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Unsure if it was the right place, I knocked on the heavy, metal door of what looked like an abandoned restaurant. While waiting for a response, I glanced over to my friends Chris and EJ, who were just as puzzled as I was. We were in a desolate commercial area of South LA, an area that seemed too quiet for a music video and an area where you shouldn’t be knocking on random doors at night. After a couple minutes, an ogre of a man emerged.

“What do you want?” he grunted.

“Where here for the Waka Flocka video,” I responded.

He condescendingly glared at us with the same disdain a bouncer would give guys who were trying to talk their way into an exclusive club. “Who do you know? Who do you work for? Where’s your business card?” Intimidated by his large presence, I fumbled around with my words, trying to provide evidence that we belonged there. Luckily, I had texted my friend Rod, who worked at Warner Bros Records, while we were walking to the venue. Rod eventually came to our rescue and let us in.

To the general eye, music videos, especially rap ones, seem like giant parties with dancing, girls, and a lot of debauchery. Well, they aren’t as glamorous as they look. It’s actually a pretty tedious process, filming the same sequences over and over and over again to produce about 10 seconds of usable footage. Plus as a video extra, you’re pretending to have the time of your life, and after faking it for about 20 minutes, you’re pretty much over it.

“Round of Applause” was my second shoot (my first) and I wanted stay behind the camera rather than in front of it, focusing more on capturing behind the scenes content for my blog. Chris, EJ, and I were, not surprisingly, the only Asian Americans there, which was the usual case at “Hollywood” functions. Asian faces aren’t prevalent on screen, so just getting through the door at some of these things made me feel like I’ve accomplished something. We patiently stood around for about an hour as the production crew set up their equipment, video girls got primped, and Waka’s entourage smoked some “medicinal” to get in the mood. The venue itself was buzzing, which you couldn’t tell from the outside, but its interior didn’t resemble a high-end club of any sort. Additionally, there were only 30 extras on set. I honestly thought that this was going to be the lamest party to be ever featured in a music video and questioned how much money the label gave Waka to film this.

Finally, shooting began, and we watched them film an opening sequence with Waka and his co-star. Waka Flocka is a pretty big dude in person, standing over 6 feet tall. Add the fact that he makes some pretty aggressive rap music, you would think he would be really intimating, which I is what I thought. However, he’s actually a pretty goofy guy. He joked around with his entourage, ran and hid from the director to play games on his iPhone, and he even gave us his email address so we can challenge him to Call of Duty on X-Box. Still, I wouldn’t test his street cred, but he totally changed my initial assumptions (it’s all entertainment).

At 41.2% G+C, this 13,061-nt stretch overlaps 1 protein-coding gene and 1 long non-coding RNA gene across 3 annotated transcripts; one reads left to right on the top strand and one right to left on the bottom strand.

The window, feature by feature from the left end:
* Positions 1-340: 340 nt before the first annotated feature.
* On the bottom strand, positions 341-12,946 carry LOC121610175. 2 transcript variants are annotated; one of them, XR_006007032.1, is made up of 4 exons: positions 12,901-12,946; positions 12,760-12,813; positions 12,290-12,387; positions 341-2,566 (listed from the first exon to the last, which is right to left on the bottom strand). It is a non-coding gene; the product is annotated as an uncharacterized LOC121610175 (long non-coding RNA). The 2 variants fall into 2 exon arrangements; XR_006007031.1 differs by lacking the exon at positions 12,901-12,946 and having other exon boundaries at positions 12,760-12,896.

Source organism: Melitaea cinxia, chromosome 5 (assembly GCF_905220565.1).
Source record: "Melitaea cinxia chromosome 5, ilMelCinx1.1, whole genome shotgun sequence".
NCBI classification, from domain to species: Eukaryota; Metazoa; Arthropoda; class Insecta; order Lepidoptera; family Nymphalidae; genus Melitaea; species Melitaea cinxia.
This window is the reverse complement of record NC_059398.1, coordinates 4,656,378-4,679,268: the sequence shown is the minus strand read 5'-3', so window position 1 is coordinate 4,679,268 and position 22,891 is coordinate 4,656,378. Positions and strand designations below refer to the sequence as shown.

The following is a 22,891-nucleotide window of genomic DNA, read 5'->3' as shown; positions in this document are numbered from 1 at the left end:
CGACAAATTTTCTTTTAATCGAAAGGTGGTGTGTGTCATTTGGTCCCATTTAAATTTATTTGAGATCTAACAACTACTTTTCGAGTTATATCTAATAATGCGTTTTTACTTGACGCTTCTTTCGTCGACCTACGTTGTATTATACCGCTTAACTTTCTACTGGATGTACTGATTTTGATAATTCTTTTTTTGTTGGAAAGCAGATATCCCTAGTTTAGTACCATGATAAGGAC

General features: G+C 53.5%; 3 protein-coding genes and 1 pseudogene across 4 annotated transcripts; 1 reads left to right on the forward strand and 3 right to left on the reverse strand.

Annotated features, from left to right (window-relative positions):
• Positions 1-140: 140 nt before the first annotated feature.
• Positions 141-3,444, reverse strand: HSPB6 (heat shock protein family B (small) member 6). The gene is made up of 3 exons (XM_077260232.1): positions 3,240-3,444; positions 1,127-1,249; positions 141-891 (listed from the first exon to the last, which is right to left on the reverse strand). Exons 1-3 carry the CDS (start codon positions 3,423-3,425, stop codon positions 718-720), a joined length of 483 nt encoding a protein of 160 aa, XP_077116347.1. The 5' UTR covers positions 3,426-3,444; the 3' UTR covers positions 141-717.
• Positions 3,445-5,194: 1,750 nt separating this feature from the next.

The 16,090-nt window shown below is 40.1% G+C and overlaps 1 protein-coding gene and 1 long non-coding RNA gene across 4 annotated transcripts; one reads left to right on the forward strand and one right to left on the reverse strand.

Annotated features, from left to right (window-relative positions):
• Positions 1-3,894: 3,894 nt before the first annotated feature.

Drake on the other hand was such a diva. He didn’t interact with anyone on set and walked around with his nose to the air. While the girls were making googly eyes at him, most of the guys were boasting that they could easily beat up Drake if given the chance; such a contrast in perceptions. At one point during the night, a girl I had met asked if I can snap a picture of her with Drake,She and I walked over to him and she gave Drake a tap on his shoulder. Drake, who was speaking to one of his cohorts, turned his head to look at the girl for a good second, turned back to his friend, and just walked off. What a douche. I enjoy the man’s music, but I just can’t stand him as a human being. He also makes the worst faces when rapping.

Chris, EJ, and I were at the shoot for about 5 exhausting hours. My friends seemed to have had a great time, being able to meet some rappers and dance around with good-looking girls. I find it really satisfying to provide my friends with memorable experiences like this. One last drawback of music videos is having to listen to the same damn song on loop for hours. After that night, I couldn’t listen to “Round of Applause” for a few weeks or I would’ve pulled my eardrums out. Ultimately, I could only stay behind the camera for so long, as the bright lights beckoned me into the scene.  When the final cut came out, we were wildly excited to see if we got even a second in the video, we were nowhere to be seen. We did make the behind the scenes footage (1:00 mark down below)! Success.

Behind the Scenes- we’re at the 1:00 mark, gray jacket in the background

 

Actual Video:

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Rex Pham

Originally from the Bay Area, who then moved to Los Angeles, then out to New York City. NYU Stern MBA c/o 2014. Inspired by the grind of NYC to create something that has value. Lover of all things digital, culture, and brand strategy.